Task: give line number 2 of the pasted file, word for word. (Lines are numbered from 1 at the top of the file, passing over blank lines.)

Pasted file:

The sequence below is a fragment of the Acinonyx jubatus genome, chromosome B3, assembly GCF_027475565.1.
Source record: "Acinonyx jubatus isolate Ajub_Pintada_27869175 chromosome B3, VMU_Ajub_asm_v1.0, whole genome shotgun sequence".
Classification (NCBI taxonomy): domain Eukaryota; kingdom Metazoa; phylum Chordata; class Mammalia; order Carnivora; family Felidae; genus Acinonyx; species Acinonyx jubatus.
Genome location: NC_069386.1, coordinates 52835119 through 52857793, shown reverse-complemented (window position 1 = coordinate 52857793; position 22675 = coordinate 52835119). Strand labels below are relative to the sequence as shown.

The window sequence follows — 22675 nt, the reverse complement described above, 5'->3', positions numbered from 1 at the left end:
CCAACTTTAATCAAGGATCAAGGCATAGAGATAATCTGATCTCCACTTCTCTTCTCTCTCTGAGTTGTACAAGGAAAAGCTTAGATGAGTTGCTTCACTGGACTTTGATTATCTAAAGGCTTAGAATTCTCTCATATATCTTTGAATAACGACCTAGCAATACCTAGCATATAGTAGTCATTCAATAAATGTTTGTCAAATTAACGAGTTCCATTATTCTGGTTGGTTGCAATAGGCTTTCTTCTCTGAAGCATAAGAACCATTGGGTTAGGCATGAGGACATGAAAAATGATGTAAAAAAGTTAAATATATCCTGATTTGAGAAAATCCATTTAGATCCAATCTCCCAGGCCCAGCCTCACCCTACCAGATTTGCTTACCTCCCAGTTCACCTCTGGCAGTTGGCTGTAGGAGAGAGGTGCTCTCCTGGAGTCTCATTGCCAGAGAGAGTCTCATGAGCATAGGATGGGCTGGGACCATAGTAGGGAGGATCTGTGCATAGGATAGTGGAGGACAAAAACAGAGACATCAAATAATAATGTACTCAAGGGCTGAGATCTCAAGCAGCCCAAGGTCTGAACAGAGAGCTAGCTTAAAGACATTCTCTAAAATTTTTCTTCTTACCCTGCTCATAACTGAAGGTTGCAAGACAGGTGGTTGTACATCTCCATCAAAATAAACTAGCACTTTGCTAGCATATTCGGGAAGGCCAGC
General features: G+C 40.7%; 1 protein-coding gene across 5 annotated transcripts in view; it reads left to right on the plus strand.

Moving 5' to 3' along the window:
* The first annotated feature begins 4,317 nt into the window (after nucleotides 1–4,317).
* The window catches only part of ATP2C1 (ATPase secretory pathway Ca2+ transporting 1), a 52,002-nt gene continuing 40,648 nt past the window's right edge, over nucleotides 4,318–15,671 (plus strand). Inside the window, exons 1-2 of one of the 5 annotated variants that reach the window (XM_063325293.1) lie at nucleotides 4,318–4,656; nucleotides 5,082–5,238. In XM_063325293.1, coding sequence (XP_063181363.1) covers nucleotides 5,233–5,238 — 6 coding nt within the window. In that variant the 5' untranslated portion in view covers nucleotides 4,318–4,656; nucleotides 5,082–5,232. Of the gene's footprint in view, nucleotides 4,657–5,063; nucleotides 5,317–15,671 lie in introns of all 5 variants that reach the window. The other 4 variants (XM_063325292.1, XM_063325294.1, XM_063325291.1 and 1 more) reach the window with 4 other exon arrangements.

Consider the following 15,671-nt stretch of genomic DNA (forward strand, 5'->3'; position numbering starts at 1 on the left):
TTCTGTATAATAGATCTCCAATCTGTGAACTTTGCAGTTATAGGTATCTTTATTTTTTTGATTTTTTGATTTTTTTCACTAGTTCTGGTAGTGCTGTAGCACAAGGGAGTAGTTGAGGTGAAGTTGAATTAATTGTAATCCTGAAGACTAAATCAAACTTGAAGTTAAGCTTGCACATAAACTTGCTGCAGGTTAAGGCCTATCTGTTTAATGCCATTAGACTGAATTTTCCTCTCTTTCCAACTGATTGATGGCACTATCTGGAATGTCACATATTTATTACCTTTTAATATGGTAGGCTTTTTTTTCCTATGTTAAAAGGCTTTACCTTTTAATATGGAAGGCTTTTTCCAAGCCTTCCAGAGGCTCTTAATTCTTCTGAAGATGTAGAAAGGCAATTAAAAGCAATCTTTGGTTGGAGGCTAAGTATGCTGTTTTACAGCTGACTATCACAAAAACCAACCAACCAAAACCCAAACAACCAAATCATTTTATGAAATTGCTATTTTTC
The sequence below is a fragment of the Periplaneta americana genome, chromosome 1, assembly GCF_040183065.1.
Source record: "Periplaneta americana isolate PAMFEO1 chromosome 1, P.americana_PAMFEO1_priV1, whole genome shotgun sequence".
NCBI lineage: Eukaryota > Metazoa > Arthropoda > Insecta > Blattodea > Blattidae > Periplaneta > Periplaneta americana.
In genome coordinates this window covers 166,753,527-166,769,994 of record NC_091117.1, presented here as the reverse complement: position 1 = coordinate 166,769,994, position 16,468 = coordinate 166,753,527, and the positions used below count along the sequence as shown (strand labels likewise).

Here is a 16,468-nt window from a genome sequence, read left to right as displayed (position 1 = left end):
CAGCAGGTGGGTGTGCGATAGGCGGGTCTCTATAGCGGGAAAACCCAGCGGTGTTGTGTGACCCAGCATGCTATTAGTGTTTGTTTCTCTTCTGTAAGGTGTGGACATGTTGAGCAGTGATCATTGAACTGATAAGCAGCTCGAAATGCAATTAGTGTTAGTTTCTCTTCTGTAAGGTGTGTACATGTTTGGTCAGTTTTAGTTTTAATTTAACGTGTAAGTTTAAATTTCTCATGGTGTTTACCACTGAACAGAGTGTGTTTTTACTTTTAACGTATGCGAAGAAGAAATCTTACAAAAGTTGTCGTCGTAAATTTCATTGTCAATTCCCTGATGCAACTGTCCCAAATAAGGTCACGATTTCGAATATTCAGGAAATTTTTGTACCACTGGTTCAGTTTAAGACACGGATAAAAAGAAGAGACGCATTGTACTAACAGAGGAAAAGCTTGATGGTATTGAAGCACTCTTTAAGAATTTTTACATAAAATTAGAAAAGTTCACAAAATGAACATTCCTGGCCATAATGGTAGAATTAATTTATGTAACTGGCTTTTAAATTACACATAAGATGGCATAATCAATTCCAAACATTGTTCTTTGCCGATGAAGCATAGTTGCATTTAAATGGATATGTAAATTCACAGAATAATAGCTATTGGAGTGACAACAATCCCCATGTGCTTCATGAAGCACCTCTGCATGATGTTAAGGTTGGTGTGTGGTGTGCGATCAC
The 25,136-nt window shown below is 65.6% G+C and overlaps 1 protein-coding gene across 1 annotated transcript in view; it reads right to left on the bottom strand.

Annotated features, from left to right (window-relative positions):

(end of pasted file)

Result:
Source record: "Acinonyx jubatus isolate Ajub_Pintada_27869175 chromosome B3, VMU_Ajub_asm_v1.0, whole genome shotgun sequence".